We’re not even halfway through summer yet, and we’ve already seen record-high temperatures here in south Florida, which can bring dangerous health impacts. The two most serious are heat exhaustion and heat stroke. Our concierge doctors in Jupiter want to remind you of ways you can keep your family safe as temperatures soar.
What to watch for
The Red Cross warns that some people are more at risk of developing a heat-related illness. These include: people aged 65 and older, who are less likely to sense and respond to changes in temperature; people with chronic medical conditions, who may be taking medication that can worsen the impact of extreme heat; infants and young children; and, outdoor workers and athletes, who may be more likely to become dehydrated, particularly in extreme heat.
When keeping an eye on the weather forecast, here’s what the various warning terms mean:
- Excessive Heat Watch: Conditions are favorable for an excessive heat event to meet or exceed local Excessive Heat Warning criteria in the next 24 to 72 hours.
- Heat Advisory: Heat Index values are forecasted to meet locally defined advisory criteria for the next one-to-two days
- Excessive Heat Warning: Heat Index values are forecasted to meet or exceed locally defined warning criteria for at least two days.
Consequences of extreme heat exposure
Such excessive heat as we’ve been experiencing recently can lead to life-threating heat exhaustion and heat stroke. Most people have heard these terms, but may not fully understand what they mean. We want to explain the differences between the two, because the treatments for each are different.
The Centers for Disease Control and Prevention (CDC) says muscle cramping might be the first sign of heat-related illness. It lists the warning signs of heat exhaustion as:
- heavy sweating
- cold, pale, clammy skin
- fast, weak pulse
- nausea or vomiting
If you or someone you’re with experiences these symptoms, you should move to a cooler location, lie down and loosen your clothing, apply cool, wet cloths to as much of your body as possible, and sip water. If you have vomited and it continues, seek medical attention immediately.
The signs of heat stroke are:
- high body temperature (above 103 degrees)
- hot, red, dry, or moist skin
- rapid and strong pulse
- possible unconsciousness.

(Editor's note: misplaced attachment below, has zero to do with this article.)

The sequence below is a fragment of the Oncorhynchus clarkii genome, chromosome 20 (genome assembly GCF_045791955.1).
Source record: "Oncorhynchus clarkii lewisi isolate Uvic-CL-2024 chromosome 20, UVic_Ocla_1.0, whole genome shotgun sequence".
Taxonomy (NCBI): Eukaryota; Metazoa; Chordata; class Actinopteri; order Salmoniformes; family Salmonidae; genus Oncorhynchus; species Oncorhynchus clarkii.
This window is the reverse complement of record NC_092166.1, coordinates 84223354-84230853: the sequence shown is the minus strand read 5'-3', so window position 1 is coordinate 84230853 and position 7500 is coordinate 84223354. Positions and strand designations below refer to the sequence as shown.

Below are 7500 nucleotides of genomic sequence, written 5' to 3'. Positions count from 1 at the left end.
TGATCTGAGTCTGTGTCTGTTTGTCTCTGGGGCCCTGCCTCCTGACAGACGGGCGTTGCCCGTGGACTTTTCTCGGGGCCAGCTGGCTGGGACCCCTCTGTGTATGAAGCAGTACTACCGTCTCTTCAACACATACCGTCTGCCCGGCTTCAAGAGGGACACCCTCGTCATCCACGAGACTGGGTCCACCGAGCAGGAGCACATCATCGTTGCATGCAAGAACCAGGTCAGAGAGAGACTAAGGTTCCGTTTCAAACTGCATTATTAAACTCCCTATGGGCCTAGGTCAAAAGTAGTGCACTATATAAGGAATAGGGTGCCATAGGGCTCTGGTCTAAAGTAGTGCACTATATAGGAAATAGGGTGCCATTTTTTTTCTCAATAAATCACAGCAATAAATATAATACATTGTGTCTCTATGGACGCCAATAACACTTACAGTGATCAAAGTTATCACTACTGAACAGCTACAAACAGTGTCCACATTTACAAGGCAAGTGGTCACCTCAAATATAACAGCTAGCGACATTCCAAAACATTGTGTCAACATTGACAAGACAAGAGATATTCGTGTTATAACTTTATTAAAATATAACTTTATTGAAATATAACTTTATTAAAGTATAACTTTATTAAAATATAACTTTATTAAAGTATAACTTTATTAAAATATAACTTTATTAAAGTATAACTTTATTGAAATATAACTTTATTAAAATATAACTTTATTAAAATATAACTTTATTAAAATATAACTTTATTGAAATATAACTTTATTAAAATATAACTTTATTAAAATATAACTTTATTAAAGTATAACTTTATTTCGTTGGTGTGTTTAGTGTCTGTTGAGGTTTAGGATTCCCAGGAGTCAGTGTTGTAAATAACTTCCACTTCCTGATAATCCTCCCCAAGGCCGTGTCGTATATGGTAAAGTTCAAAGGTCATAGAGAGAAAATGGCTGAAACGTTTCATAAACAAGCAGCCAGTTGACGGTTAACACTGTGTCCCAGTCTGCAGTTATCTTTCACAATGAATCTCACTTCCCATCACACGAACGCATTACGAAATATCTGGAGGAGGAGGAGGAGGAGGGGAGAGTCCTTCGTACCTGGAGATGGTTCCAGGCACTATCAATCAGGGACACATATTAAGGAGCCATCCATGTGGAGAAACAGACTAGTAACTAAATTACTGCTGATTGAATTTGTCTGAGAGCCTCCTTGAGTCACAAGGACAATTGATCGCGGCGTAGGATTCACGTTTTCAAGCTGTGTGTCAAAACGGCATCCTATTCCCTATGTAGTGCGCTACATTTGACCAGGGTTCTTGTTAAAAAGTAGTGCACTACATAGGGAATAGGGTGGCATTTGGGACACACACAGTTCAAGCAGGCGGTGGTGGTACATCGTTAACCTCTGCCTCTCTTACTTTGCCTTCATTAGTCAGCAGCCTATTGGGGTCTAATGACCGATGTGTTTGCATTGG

This is a medical emergency. Call 911 immediately. While waiting for the ambulance, move the person to a cooler environment, and try to reduce the person’s body temperature with cool cloths, or if possible, a cool bath. Do NOT try to give fluids.
Staying safe in the heat
Here are steps you can take to avoid experiencing either of these serious conditions.
- Limit outdoor activity. The sun is hottest from 11 a.m. (D.S.T.) to 3 p.m., so try to stay indoors, or at least in shaded areas, during those times. If you must be outdoors, take frequent breaks, preferably in air-conditioned environments, and, if possible, take cool showers or baths to cool down.
- Dress appropriately. Wear loose, lightweight, light-colored clothing. Wear a hat with a wide brim.
- Drink water frequently, from two to four cups of water every hour. Don’t wait until you’re thirsty to drink, because by then you’re already started to dehydrate. Monitor urine color: If your urine is dark, you’re not drinking enough water. Urine should be light yellow or clear. And avoid alcoholic drinks, which can not only impair judgment regarding time spent in the heat but also dehydrate you.
- Never leave children or pets in cars for any amount of time. Also check on animals frequently, ensuring they have access to shade and plenty of cool water.
- Check on family, friends, and neighbors who do not have air conditioning, who spend much of their time alone, or who are more likely to be affected by the heat.
Keep these safety tips in mind as you enjoy the outdoor fun in summer, and check with us if you feel more bothered than usual by the heat. This could be a sign of a medical condition that warrants investigation.